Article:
For Opa-locka Mayor Myra Taylor, it was all smiles after she declared the cash-strapped community was no longer lost like “Alice in Wonderland.”
Addressing city residents at her 2016 State of the City address, she outlined her vision for the coming year: securing financial stability, boasting economic development and renewing taxpayer trust in local government.
“This 90-year-old gal is not going to give up easily,” Taylor told the crowd assembled at Sherbondy Village Community Center on Jan. 29. “The city of Opa-locka is not the first municipality that has had financial difficulty and it won’t be the last.”
In a speech that lasted less a half hour, Taylor highlighted staff successes and her initiative to clean up the city's tattered finances. As the mayor listed the bills Opa-locka has paid, she failed to describe how the city's restitution would affect the community in the future.
Taylor instead promised supporters that Opa-locka’s top priorities—jobs, youth and senior enhancement programs and the creation of a wellness center, among others—remained important.
Taylor’s annual address arrived at the pinnacle of her own personal controversy: She and her longtime husband of 45 years, John Taylor, are at the center of federal criminal investigation just as Opa-locka has careened out of control in debts.
“We’re not intimidated by this present condition, but seize it as a season of shifting into a higher gear of progress,” she said. “You can’t stop a moving train.”
Just weeks prior, Miami-Dade County Commissioner Barbara Jordan asked Opa-locka to terminate the city’s signed lease with the county for the former Jackson North maternity ward due to the city’s mounting debts. Taylor had previously expressed intentions to use the property and building as a medical urgent care center for residents.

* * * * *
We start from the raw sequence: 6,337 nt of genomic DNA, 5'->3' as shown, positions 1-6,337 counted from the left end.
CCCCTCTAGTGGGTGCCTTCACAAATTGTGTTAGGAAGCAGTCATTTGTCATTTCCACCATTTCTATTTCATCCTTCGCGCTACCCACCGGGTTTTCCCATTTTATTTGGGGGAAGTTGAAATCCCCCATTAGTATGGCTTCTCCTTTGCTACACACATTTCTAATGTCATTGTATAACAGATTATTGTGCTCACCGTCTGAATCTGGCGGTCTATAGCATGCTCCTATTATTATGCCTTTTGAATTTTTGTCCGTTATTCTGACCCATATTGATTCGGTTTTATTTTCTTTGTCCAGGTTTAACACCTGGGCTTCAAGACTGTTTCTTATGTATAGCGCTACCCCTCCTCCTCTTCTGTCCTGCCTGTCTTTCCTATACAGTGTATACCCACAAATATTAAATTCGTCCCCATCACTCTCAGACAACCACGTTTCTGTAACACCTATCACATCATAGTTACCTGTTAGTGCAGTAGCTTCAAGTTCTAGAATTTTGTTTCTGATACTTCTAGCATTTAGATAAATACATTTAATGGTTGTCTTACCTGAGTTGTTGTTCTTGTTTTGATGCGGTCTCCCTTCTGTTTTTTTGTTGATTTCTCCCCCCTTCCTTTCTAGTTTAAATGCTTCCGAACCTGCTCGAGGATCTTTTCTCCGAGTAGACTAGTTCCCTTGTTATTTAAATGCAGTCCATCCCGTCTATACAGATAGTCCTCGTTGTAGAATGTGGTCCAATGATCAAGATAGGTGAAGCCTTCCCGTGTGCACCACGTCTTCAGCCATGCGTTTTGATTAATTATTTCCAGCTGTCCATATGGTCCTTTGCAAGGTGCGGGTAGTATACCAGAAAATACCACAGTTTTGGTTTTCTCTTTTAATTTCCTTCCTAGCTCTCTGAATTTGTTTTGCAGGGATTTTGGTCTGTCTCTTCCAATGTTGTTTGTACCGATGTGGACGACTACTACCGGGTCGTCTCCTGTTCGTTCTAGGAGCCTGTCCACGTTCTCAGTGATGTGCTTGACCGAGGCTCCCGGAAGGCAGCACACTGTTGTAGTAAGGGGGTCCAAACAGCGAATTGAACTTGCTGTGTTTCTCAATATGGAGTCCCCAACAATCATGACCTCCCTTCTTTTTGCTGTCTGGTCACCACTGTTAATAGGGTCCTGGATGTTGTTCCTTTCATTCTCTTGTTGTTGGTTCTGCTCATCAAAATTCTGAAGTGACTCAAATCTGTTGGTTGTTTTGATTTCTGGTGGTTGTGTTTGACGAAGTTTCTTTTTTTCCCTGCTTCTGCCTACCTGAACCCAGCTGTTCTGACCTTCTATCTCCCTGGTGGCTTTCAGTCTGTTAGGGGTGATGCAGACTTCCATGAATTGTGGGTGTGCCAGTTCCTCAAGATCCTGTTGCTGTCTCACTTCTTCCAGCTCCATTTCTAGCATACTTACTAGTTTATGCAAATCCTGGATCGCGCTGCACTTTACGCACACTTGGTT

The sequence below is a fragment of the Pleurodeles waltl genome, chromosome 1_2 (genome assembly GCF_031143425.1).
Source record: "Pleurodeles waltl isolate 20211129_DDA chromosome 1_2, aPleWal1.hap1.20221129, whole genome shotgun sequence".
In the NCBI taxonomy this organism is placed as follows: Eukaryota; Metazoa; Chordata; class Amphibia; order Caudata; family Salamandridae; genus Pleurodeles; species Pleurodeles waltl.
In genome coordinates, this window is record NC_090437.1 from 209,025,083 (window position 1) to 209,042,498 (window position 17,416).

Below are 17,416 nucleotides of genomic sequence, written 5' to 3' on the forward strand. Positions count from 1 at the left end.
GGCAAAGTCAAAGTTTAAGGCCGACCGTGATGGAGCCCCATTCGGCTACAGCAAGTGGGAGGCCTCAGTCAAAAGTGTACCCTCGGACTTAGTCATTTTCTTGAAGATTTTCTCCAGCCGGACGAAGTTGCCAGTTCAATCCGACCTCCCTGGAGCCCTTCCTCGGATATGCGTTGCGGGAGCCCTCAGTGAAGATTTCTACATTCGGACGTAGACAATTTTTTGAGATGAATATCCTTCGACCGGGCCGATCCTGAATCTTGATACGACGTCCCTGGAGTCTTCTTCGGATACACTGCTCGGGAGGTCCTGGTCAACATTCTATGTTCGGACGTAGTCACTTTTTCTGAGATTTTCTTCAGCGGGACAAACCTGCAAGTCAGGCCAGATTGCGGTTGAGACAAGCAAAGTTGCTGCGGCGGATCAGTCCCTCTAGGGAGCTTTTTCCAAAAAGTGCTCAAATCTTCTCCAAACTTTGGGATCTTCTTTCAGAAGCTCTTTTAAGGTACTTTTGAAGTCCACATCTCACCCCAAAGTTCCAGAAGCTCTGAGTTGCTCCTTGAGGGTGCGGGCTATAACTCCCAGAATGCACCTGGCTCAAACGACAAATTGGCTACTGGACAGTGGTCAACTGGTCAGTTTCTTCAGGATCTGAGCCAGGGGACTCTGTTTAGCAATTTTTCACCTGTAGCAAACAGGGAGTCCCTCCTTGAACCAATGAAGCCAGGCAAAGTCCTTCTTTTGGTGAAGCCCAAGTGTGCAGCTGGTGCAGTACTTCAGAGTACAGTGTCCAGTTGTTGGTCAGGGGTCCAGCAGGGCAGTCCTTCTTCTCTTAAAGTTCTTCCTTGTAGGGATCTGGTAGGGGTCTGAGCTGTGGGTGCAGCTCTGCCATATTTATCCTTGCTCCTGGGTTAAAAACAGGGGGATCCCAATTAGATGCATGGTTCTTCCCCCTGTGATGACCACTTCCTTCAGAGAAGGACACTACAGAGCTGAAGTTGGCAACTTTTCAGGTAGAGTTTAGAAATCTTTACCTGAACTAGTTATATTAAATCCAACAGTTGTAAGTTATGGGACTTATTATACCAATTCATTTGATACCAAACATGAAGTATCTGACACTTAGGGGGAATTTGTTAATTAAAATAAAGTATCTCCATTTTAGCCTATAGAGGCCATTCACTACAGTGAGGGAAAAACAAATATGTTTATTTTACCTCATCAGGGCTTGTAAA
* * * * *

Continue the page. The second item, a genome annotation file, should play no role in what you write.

Jordan said it would have been impossible to get a lease approved until the city straightened out its finances. Commissioners unanimously approved authorizing the termination for the lease that the city signed in June.
Uplifted by Professor Stephen English and the Fellowship choir’s gospel music at her address in January, Taylor told supporters that Opa-locka’s “unwise decisions” and “difficult times” had come to pass.
During her speech, the mayor also credited Interim City Manager David Chiverton for beginning to repay outstanding debt to creditors and satisfying required county permit costs, which the city failed to do last year.
Months ago, former city manager Steve Shiver revealed to Gov. Rick Scott that Opa-locka was nearly $8 million in debt. City officials had managed to cover the deficit by transferring money from different funds, including thousands of restricted dollars from police forfeiture funds.
“Somebody is putting out the city is broke,” Taylor said. “Not so.”
Since Opa-locka’s spending deficit has come to light, elected officials have made efforts to curb spending and look outside of city walls for extra dollars. City officials could not confirm just how much was still owed to the county and vendors.
During her address, the mayor’s state of the city planning committee presented Grace & Naeem Uddin, Inc., a local contractor that was hired to complete the second phase of the city’s historic city hall renovation, with a plaque thanking them for contributing money to help defray the cost of the State of the City event. The Herald was unable to verify how much the company donated to the event.
“My colleagues and I are strongly committed to improving the quality of life for our residents and wanting what’s best for our entire city,” she said.
Other staff achievements: the work completed by city clerk and attorney to update Opa-locka’s city code of ordinances; citywide infrastructure improvements through a $40-million revolving loan from the state; and the purchase of City Hall, located at 780 Fisherman St. The city bought the municipal complex for $7.9 million in April.